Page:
Sometimes investors’ fear transcends bull and bear cycles with a perception that certain economic fundamentals have changed so much that it is no longer possible for capitalism to continue to work. This often leads to “generational” bear markets, and involves the highest amounts of fear, which lead to the deepest plunges in the markets. One example occurred during the 1973-74 bear market. During that time, interest rates were at multi-decade highs. The Mideast energy crisis was in full swing, as evidenced by the first ever “odd/even” gas line days. Lastly, President Richard Nixon used his executive order power to do away with gold backed US currency and to enact corporate wage and price controls in an attempt to stop hyperinflation. This type of government intervention spooked the markets, as many investors felt capitalism was broken, if not dead. During the great bear market of 2008-09, similar issues occurred. Century old financial institutions were closed by the Treasury Department. AAA rated mortgage-backed securities became worthless overnight. Liquidity in many income markets disappeared and the US government had to guarantee most privately held money market funds for fear of a public run on them. The health of capitalism was brought into question once again and investors sold off the markets in a manner similar to the 1973-74 bear. In both of these periods, fear gripped investors, as they became convinced the economy would fall into the “pit” and never rise again.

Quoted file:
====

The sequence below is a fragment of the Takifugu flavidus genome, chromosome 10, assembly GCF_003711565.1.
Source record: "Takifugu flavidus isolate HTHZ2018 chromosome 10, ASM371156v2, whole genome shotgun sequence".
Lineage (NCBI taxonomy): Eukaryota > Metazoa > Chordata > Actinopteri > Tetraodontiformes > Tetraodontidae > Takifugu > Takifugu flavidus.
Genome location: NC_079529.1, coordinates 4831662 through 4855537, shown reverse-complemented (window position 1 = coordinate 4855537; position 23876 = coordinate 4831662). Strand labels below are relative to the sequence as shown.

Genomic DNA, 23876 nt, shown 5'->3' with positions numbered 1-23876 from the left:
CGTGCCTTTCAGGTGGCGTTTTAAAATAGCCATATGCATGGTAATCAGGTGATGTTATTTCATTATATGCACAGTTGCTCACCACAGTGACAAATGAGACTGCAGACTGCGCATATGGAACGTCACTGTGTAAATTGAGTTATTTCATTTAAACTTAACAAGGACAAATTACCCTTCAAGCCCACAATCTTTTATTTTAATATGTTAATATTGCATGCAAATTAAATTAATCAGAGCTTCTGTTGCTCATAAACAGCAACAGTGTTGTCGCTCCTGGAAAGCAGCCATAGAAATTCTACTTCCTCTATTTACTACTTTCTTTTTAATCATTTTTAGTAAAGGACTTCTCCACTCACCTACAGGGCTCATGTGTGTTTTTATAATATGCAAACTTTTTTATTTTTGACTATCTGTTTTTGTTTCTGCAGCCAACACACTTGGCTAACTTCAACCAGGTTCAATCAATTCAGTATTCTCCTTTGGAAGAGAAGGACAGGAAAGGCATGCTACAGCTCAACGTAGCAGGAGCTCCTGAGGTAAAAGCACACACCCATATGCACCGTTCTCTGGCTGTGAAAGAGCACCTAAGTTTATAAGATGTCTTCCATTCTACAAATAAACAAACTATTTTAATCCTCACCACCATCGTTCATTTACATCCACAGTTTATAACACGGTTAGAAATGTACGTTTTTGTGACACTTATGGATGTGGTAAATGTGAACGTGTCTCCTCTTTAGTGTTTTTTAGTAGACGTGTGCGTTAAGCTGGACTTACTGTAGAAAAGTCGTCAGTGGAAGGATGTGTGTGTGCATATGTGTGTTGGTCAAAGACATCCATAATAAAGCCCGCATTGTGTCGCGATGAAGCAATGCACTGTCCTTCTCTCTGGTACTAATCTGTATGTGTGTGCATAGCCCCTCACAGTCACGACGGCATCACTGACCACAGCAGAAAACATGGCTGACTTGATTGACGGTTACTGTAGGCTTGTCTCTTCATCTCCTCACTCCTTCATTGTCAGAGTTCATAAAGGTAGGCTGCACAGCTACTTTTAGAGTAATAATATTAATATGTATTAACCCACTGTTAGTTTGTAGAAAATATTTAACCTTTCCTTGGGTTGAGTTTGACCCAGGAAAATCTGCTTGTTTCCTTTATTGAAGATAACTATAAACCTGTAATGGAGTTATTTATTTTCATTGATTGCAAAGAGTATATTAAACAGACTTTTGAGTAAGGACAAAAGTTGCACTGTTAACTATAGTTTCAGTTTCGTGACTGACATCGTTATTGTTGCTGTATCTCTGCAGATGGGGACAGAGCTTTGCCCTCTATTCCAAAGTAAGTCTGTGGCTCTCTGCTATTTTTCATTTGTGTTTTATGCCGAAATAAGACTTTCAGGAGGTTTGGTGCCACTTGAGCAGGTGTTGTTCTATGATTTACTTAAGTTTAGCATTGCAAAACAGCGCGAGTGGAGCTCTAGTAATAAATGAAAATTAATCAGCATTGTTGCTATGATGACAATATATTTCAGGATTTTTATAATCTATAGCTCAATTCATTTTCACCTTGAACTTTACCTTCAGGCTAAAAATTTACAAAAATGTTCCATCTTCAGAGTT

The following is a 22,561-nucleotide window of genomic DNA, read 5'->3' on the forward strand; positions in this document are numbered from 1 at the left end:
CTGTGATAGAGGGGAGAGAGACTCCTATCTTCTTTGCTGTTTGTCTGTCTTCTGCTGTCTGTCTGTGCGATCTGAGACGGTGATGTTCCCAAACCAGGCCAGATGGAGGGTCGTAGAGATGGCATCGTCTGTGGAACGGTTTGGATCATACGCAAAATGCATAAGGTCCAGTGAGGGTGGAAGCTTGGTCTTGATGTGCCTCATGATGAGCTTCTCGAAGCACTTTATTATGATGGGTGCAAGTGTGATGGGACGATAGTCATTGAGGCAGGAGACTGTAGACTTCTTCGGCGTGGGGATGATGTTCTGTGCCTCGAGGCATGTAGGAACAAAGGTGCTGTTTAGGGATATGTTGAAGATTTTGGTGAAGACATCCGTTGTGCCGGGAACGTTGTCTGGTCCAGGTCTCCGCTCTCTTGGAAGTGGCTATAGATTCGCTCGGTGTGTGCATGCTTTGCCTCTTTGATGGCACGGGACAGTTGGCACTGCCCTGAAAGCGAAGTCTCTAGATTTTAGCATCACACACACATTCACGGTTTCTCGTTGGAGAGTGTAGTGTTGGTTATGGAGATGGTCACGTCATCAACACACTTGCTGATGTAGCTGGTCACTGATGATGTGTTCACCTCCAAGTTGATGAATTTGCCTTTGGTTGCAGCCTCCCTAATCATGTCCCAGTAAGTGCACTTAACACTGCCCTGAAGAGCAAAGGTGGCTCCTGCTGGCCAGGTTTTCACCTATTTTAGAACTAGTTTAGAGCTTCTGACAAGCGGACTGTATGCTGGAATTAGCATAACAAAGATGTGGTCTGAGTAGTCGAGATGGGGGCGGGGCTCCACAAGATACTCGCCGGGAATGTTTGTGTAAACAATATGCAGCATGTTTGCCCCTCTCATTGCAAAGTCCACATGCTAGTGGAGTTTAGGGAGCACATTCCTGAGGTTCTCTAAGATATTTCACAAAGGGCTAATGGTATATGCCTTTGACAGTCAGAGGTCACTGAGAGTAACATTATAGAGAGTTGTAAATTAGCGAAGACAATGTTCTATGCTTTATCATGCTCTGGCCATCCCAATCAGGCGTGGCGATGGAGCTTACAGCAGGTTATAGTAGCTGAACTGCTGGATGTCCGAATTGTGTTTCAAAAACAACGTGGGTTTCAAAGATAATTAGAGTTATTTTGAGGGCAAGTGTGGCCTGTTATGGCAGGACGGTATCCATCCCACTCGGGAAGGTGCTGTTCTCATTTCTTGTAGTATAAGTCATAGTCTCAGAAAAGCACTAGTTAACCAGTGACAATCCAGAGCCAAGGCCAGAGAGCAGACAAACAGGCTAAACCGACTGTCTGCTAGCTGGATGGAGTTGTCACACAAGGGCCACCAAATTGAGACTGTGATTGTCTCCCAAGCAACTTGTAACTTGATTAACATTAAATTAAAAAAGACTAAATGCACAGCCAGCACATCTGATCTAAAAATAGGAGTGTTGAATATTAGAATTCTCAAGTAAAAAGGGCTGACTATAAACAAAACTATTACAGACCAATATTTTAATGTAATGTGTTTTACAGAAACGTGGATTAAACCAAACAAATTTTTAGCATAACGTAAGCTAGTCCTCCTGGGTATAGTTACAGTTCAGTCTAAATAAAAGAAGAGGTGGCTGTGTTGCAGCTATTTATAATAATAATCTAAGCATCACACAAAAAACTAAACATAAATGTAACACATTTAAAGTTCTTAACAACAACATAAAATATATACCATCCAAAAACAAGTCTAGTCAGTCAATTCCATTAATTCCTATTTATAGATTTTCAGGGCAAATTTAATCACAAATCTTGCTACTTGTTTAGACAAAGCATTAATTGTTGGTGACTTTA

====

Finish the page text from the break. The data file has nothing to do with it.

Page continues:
Whether they realize it or not, investors are always subconsciously thinking about possible “pits” or “pendulums” when making decisions about their portfolio. Downward market volatility always has the potential to lead to one of these two outcomes. Because of the fear involved, many investors often make poor decisions. Unfortunately, this has been discussed many times in this quarterly report; these poor decisions virtually insure unsatisfactory long term investment results.